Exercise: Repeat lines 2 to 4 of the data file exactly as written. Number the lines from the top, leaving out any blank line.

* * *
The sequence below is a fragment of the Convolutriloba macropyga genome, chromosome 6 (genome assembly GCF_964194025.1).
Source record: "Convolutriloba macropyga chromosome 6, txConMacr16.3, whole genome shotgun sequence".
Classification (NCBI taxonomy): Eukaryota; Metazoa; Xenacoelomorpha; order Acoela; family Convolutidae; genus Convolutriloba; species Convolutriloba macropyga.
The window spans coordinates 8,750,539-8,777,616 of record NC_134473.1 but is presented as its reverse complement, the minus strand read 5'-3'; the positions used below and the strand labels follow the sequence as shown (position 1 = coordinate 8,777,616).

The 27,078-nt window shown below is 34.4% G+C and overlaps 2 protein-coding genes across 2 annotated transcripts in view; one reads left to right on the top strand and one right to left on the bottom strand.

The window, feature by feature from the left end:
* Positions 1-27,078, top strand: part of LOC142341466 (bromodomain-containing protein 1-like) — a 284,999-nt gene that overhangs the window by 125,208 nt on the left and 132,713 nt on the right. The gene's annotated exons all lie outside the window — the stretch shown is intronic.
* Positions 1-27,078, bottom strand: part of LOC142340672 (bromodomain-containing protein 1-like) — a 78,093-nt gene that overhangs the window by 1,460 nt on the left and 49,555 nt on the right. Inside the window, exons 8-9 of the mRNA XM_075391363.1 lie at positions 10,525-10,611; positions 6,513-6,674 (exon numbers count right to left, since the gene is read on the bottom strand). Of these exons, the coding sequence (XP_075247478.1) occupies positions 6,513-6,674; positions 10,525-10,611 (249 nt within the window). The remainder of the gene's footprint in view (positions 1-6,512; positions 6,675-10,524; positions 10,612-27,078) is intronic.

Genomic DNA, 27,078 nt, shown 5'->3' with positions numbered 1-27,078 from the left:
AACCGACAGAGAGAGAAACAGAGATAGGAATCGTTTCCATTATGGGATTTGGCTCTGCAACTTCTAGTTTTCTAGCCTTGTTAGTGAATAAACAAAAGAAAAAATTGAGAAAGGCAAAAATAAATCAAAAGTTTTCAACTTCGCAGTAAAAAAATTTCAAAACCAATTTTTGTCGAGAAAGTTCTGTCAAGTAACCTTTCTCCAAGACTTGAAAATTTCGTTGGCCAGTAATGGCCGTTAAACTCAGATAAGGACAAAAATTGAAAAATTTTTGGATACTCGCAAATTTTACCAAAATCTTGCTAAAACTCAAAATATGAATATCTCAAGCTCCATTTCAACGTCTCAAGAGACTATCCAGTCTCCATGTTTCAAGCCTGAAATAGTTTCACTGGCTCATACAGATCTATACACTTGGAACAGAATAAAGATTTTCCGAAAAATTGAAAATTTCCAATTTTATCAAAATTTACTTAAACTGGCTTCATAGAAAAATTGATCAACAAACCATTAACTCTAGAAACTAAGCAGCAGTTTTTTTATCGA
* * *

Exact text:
Source record: "Convolutriloba macropyga chromosome 6, txConMacr16.3, whole genome shotgun sequence".
Classification (NCBI taxonomy): Eukaryota; Metazoa; Xenacoelomorpha; order Acoela; family Convolutidae; genus Convolutriloba; species Convolutriloba macropyga.
The window spans coordinates 8,750,539-8,777,616 of record NC_134473.1 but is presented as its reverse complement, the minus strand read 5'-3'; the positions used below and the strand labels follow the sequence as shown (position 1 = coordinate 8,777,616).